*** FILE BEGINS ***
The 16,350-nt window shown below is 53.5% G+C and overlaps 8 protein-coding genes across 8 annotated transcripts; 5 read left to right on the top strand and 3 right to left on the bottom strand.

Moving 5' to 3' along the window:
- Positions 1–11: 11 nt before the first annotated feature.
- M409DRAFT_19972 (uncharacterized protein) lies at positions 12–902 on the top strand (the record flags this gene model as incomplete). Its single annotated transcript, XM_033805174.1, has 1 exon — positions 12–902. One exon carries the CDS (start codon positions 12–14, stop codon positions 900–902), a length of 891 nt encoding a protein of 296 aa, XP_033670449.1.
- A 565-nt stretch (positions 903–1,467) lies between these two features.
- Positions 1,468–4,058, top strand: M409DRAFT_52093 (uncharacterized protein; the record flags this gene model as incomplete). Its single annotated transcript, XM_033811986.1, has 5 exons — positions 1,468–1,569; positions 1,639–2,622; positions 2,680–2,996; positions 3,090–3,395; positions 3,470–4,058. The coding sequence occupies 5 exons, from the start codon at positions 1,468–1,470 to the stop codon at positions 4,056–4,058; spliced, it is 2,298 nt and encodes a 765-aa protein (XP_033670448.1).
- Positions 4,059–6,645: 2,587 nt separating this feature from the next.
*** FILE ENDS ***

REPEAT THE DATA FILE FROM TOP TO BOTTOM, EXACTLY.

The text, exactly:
The 16,350-nt window shown below is 53.5% G+C and overlaps 8 protein-coding genes across 8 annotated transcripts; 5 read left to right on the top strand and 3 right to left on the bottom strand.

Moving 5' to 3' along the window:
- Positions 1–11: 11 nt before the first annotated feature.
- M409DRAFT_19972 (uncharacterized protein) lies at positions 12–902 on the top strand (the record flags this gene model as incomplete). Its single annotated transcript, XM_033805174.1, has 1 exon — positions 12–902. One exon carries the CDS (start codon positions 12–14, stop codon positions 900–902), a length of 891 nt encoding a protein of 296 aa, XP_033670449.1.
- A 565-nt stretch (positions 903–1,467) lies between these two features.
- Positions 1,468–4,058, top strand: M409DRAFT_52093 (uncharacterized protein; the record flags this gene model as incomplete). Its single annotated transcript, XM_033811986.1, has 5 exons — positions 1,468–1,569; positions 1,639–2,622; positions 2,680–2,996; positions 3,090–3,395; positions 3,470–4,058. The coding sequence occupies 5 exons, from the start codon at positions 1,468–1,470 to the stop codon at positions 4,056–4,058; spliced, it is 2,298 nt and encodes a 765-aa protein (XP_033670448.1).
- Positions 4,059–6,645: 2,587 nt separating this feature from the next.